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Of course, research on Mars is first needed to explore if there is life or has been in the past.
But after that, boulders could be thrown from Phobos at specific areas on Mars, like Utopia Planitia, to evaporate or liquify enormous amounts of water ice and CO2 ice.
By dosing the number of impacts, destroying the surface could be minimized.

Could Phobos deliver enough boulders to significantly improve the atmosphere?

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$$\text{Some initial thoughts:}$$

Is Phobos even big enough to make a difference? Slowing Phobos down to hit the Martian atmosphere costs about 540m/s. Reaching escape velocity and then hitting the atmosphere costs more, but the impact energy is greater, corresponding to about [75 days](https://www.wolframalpha.com/input/?i=4(((mars+escape+velocity)%5E2++phobos+mass+%2F2)%2Fmars+area)%2Fmars+solar+flux) of sunlight on Mars ($1.36\cdot10^{23}J$). That is a significant amount of energy.

However, there are rocks much easier to throw than Phobos. The dwarf planet Vesta (too large to move, of course) is only 920m/s away from hitting Mars, and there are thousands of Phobos-size asteroids only about 50-100m/s away from hitting Mars at slightly more than escape velocity. Many asteroid are closer to Mars than Phobos itself in terms of $\Delta v$. Asteroids are also favourable as you can use them to hit the poles without any extra cost for an inclination change.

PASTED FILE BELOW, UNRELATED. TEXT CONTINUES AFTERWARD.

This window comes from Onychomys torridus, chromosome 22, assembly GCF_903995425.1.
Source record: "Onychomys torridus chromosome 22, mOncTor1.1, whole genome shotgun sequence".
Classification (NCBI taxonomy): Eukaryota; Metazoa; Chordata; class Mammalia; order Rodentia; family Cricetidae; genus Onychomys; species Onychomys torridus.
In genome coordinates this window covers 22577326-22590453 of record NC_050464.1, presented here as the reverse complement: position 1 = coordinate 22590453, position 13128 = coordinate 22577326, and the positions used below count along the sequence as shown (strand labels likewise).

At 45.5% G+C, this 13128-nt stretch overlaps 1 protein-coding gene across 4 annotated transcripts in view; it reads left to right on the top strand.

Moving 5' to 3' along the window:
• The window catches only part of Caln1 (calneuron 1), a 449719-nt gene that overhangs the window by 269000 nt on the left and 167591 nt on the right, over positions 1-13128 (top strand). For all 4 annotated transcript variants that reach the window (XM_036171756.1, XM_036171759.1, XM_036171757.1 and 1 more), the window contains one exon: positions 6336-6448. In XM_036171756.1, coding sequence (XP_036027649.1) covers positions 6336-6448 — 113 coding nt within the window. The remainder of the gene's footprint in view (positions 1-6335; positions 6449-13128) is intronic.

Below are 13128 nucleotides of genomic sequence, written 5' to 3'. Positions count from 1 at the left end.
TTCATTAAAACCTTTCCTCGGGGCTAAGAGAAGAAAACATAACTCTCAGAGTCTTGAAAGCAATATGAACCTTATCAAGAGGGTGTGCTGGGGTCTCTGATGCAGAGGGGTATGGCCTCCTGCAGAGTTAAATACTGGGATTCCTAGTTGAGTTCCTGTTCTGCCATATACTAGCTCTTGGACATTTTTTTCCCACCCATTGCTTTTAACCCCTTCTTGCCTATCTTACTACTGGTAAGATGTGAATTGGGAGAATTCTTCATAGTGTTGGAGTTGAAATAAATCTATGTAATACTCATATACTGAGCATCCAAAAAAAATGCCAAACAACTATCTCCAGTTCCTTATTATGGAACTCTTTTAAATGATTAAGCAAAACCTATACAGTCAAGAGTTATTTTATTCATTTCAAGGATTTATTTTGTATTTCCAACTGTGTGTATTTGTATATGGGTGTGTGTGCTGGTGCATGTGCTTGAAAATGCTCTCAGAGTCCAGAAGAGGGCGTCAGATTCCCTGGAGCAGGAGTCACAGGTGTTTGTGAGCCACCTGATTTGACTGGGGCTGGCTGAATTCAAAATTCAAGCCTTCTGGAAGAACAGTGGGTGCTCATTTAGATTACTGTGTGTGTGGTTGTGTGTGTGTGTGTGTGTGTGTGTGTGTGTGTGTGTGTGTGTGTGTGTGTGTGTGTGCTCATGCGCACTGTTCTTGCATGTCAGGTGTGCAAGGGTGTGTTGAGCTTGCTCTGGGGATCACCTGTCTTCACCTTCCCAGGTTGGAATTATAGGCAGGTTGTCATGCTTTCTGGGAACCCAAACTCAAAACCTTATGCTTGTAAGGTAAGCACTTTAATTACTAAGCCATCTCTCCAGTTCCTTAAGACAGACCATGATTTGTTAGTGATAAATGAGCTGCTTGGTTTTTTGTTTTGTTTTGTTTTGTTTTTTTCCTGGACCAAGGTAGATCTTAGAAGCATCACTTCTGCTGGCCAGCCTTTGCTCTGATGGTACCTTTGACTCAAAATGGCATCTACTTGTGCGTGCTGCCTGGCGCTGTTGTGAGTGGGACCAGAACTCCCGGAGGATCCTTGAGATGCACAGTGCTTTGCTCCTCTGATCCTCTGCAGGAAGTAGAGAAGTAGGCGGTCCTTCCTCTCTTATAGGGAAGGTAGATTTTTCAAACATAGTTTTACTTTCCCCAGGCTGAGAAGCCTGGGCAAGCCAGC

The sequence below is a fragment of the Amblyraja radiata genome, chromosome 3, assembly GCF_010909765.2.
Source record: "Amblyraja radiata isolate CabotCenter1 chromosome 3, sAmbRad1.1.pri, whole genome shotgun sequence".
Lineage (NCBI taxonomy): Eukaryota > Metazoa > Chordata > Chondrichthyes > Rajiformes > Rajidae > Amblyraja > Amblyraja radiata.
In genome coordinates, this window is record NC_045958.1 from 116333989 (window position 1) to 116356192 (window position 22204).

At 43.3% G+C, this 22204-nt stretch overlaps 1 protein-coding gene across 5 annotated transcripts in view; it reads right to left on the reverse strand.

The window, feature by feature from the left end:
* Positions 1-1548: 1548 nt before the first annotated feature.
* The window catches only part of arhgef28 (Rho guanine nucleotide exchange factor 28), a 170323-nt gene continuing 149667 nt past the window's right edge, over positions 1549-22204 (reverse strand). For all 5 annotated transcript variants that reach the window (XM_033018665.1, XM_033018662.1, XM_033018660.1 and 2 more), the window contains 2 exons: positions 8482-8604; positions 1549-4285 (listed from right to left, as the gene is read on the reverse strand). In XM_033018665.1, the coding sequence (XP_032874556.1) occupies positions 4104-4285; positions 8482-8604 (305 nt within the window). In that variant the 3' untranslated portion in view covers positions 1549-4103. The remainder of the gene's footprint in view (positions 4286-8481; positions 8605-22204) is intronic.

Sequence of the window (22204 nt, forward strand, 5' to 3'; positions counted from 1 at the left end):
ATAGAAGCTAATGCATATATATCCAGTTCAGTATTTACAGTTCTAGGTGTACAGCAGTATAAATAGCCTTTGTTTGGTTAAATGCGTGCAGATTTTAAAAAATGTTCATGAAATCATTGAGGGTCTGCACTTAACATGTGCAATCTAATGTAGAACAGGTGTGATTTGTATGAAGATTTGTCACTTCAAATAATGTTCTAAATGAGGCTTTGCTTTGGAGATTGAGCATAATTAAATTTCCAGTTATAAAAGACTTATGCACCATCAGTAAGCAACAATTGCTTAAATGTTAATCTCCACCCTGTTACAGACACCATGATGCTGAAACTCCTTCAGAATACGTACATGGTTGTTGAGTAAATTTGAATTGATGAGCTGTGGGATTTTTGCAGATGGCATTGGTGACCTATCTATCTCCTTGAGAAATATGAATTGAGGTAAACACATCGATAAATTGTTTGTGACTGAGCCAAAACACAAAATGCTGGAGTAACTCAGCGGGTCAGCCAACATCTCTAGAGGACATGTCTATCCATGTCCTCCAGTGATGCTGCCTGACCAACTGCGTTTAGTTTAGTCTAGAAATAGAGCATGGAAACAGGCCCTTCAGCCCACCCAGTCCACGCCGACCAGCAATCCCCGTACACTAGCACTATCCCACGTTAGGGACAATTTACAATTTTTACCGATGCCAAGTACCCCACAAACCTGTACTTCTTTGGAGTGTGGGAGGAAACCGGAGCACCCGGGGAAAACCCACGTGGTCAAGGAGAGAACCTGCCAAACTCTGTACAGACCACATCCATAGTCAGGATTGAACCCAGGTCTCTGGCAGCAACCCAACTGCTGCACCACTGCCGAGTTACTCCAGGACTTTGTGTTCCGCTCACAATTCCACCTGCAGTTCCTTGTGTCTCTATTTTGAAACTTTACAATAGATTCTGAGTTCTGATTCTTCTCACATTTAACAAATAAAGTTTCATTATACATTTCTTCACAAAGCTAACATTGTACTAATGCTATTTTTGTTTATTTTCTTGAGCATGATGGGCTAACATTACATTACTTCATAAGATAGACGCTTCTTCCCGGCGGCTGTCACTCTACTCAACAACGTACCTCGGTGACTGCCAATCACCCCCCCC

$$\text{What can we melt?}$$

The Martian polar icecaps contain about 3.2 million km³ of mixed ice, or about $3.5\cdot10^{18}kg$ of volatiles. That is equivalent to the mass 0.68 Earth atmospheres. Very promising. It only takes about $1\cdot10^{21}J$ to melt that, a lot less than crashing Phobos or an asteroid into Mars.

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  • $\begingroup$ Thank you for this very interesting alternative ! Is not the key question here: is it possible in orbital mechanics to trigger an event which releases much more energy than the energy that is needed to trigger that event ? In this case: one has to find an asteroid that is already heading to the environment of Mars so the orbit of it needs only to be corrected a little bit ? $\endgroup$ – Cornelisinspace Apr 23 '17 at 15:03
  • $\begingroup$ @Conelisinspace Yes you can! Here is an article showing exactly that kind of approach to catch an asteroid and set it into orbit around the Moon. $\endgroup$ – SE - stop firing the good guys Apr 23 '17 at 15:15
  • $\begingroup$ Possibly relevant: en.wikipedia.org/wiki/List_of_Mars-crossing_minor_planets ; "The smallest known MCAs have an absolute magnitude (H) of around 24 and are typically less than 100 meters in diameter." $\endgroup$ – Russell Borogove Apr 23 '17 at 19:51
  • $\begingroup$ @Hohmannfan Thank you again, looks promissing ! So, regarding Mars, we will just have to wait till the suitable asteroid appears ! $\endgroup$ – Cornelisinspace Apr 23 '17 at 20:44
  • $\begingroup$ @Conelisinspace Don't forget that you can mark an answer as 'accepted' if it anwered your question sufficiently. $\endgroup$ – SE - stop firing the good guys Apr 23 '17 at 21:07

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